• This is where most people live. There’s a serious overpopulation issue here.
  • Less populated but still very crowded. No one will criticize you for living here. In fact, most of your neighbors will graciously welcome you to the neighborhood and encourage you to stay.
  • Real estate values are high in this neighborhood. Lots of people want to live here, but few actually do.
  • Mad Genius. This is the place where the elite artists in any profession hang out. It’s a members-only club, but there’s no invitation. You qualify for the club just because you decide to. You knock on the door of opportunity, and if it doesn’t answer—you kick in the goddamned door.



Steve Jobs is idolized for being an innovative, creative genius, and he certainly was. But don’t forget the serious failures and missteps he had along the way. In reality, it was his willingness to fail that ultimately led him to succeed at such breathtaking levels.

Did you know that when Jobs died, he was the single largest shareholder of Disney? That’s where his greatest wealth came from, not Apple. After he was fired from Apple in 1985—something that was probably the right decision, from Apple’s point of view—one of the two companies he founded was Pixar. It took Pixar nearly a decade to bring out its first film, the first all digitally animated film, but its eventual sale to Disney made him more than just a board member. It made him a billionaire.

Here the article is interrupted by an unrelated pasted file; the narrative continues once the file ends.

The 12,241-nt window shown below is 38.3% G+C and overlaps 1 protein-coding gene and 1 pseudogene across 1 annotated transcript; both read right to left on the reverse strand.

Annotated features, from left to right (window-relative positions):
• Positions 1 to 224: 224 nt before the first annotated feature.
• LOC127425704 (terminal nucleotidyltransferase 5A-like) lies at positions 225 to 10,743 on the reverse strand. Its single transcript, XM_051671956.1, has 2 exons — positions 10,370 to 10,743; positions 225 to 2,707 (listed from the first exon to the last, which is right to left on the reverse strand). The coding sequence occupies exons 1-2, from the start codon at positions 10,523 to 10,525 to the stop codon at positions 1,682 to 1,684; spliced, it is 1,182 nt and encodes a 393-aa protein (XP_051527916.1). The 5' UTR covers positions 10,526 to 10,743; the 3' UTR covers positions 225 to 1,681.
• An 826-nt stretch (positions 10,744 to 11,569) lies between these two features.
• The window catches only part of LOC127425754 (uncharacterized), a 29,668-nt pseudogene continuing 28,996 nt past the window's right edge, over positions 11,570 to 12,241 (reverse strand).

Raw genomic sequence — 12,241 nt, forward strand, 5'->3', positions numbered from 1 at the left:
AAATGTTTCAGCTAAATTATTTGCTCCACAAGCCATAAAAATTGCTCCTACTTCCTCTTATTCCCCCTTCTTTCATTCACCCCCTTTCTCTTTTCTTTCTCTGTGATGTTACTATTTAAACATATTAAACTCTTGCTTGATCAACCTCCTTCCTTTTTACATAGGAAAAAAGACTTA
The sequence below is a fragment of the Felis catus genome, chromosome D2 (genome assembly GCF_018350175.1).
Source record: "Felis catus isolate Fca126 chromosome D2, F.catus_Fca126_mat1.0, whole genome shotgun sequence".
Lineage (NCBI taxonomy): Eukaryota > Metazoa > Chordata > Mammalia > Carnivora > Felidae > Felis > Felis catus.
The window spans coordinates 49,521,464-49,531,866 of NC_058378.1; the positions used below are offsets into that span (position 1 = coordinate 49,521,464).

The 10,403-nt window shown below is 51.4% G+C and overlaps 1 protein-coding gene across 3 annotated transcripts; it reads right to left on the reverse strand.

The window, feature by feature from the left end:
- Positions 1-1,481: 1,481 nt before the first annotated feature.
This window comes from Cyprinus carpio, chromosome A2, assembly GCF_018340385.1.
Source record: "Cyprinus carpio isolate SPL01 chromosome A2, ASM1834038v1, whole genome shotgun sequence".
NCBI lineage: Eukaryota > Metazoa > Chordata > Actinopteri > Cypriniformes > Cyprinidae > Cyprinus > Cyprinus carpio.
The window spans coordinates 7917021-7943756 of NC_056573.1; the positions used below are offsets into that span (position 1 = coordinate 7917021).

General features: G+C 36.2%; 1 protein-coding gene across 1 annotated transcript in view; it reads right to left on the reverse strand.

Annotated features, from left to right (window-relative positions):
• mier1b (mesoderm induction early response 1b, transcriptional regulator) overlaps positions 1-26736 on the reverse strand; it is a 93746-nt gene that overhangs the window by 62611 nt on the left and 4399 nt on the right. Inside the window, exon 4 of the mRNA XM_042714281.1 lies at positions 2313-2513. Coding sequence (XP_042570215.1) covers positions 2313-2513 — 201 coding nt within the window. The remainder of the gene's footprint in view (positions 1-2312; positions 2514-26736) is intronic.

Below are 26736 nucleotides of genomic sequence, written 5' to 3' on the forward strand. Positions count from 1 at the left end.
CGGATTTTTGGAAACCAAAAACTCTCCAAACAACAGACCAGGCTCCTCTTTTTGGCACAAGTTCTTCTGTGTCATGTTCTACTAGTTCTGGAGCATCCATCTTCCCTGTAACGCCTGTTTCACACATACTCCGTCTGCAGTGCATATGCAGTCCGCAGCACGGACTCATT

If you want to do something epic, you must be willing to face challenges, some of which will temporarily defeat you. But those challenges are the stepping-stones that help you modify your strategies, gain new knowledge, and develop the character traits required to become great.



When dealing with any challenge or setback, consider your frame of reference and the context of the discussion. Often the premise is misstated, and if the premise is wrong, everything that comes from that premise is wrong.

If you charge your team with solving a problem, you shouldn’t be surprised to discover later that they have been looking backward. Problem solving in and of itself is inherently backward looking.

For real breakthroughs you have to stop living in the problem and live in the solution instead.